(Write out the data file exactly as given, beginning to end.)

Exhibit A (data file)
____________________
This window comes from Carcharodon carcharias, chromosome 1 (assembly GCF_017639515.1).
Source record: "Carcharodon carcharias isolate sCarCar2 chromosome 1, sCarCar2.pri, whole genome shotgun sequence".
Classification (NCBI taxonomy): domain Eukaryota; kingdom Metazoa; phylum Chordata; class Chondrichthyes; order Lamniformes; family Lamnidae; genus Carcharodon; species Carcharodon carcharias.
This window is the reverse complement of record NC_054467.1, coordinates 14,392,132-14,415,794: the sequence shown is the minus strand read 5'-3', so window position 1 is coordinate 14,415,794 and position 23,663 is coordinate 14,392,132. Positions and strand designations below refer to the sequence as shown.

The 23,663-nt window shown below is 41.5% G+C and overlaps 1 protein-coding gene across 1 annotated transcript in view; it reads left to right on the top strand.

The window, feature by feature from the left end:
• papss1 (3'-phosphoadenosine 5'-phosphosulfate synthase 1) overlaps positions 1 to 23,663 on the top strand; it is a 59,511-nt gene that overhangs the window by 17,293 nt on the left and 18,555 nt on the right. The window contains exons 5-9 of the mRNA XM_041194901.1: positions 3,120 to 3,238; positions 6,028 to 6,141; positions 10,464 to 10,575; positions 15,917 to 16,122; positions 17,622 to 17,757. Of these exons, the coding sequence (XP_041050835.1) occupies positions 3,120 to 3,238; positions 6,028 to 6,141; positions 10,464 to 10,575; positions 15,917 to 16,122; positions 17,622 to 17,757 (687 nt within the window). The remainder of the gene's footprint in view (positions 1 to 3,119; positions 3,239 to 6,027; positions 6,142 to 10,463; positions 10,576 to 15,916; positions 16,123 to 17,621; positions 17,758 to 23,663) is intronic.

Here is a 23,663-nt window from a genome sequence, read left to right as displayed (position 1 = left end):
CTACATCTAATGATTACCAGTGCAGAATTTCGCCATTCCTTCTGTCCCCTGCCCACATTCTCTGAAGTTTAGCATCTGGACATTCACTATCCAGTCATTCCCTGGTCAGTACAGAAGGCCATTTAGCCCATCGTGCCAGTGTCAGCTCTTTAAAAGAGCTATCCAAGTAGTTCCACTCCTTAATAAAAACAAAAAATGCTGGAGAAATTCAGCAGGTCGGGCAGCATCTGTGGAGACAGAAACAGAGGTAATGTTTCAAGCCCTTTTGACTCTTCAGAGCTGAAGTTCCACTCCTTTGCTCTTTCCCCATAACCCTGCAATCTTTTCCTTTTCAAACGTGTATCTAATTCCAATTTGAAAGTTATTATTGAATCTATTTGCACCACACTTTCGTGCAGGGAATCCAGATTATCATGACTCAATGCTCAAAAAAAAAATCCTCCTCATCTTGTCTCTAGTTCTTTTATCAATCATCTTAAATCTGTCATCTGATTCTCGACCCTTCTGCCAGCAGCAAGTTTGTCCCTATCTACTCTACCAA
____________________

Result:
This window comes from Carcharodon carcharias, chromosome 1 (assembly GCF_017639515.1).
Source record: "Carcharodon carcharias isolate sCarCar2 chromosome 1, sCarCar2.pri, whole genome shotgun sequence".
Classification (NCBI taxonomy): domain Eukaryota; kingdom Metazoa; phylum Chordata; class Chondrichthyes; order Lamniformes; family Lamnidae; genus Carcharodon; species Carcharodon carcharias.
This window is the reverse complement of record NC_054467.1, coordinates 14,392,132-14,415,794: the sequence shown is the minus strand read 5'-3', so window position 1 is coordinate 14,415,794 and position 23,663 is coordinate 14,392,132. Positions and strand designations below refer to the sequence as shown.

The 23,663-nt window shown below is 41.5% G+C and overlaps 1 protein-coding gene across 1 annotated transcript in view; it reads left to right on the top strand.

The window, feature by feature from the left end:
• papss1 (3'-phosphoadenosine 5'-phosphosulfate synthase 1) overlaps positions 1 to 23,663 on the top strand; it is a 59,511-nt gene that overhangs the window by 17,293 nt on the left and 18,555 nt on the right. The window contains exons 5-9 of the mRNA XM_041194901.1: positions 3,120 to 3,238; positions 6,028 to 6,141; positions 10,464 to 10,575; positions 15,917 to 16,122; positions 17,622 to 17,757. Of these exons, the coding sequence (XP_041050835.1) occupies positions 3,120 to 3,238; positions 6,028 to 6,141; positions 10,464 to 10,575; positions 15,917 to 16,122; positions 17,622 to 17,757 (687 nt within the window). The remainder of the gene's footprint in view (positions 1 to 3,119; positions 3,239 to 6,027; positions 6,142 to 10,463; positions 10,576 to 15,916; positions 16,123 to 17,621; positions 17,758 to 23,663) is intronic.

Here is a 23,663-nt window from a genome sequence, read left to right as displayed (position 1 = left end):
CTACATCTAATGATTACCAGTGCAGAATTTCGCCATTCCTTCTGTCCCCTGCCCACATTCTCTGAAGTTTAGCATCTGGACATTCACTATCCAGTCATTCCCTGGTCAGTACAGAAGGCCATTTAGCCCATCGTGCCAGTGTCAGCTCTTTAAAAGAGCTATCCAAGTAGTTCCACTCCTTAATAAAAACAAAAAATGCTGGAGAAATTCAGCAGGTCGGGCAGCATCTGTGGAGACAGAAACAGAGGTAATGTTTCAAGCCCTTTTGACTCTTCAGAGCTGAAGTTCCACTCCTTTGCTCTTTCCCCATAACCCTGCAATCTTTTCCTTTTCAAACGTGTATCTAATTCCAATTTGAAAGTTATTATTGAATCTATTTGCACCACACTTTCGTGCAGGGAATCCAGATTATCATGACTCAATGCTCAAAAAAAAAATCCTCCTCATCTTGTCTCTAGTTCTTTTATCAATCATCTTAAATCTGTCATCTGATTCTCGACCCTTCTGCCAGCAGCAAGTTTGTCCCTATCTACTCTACCAA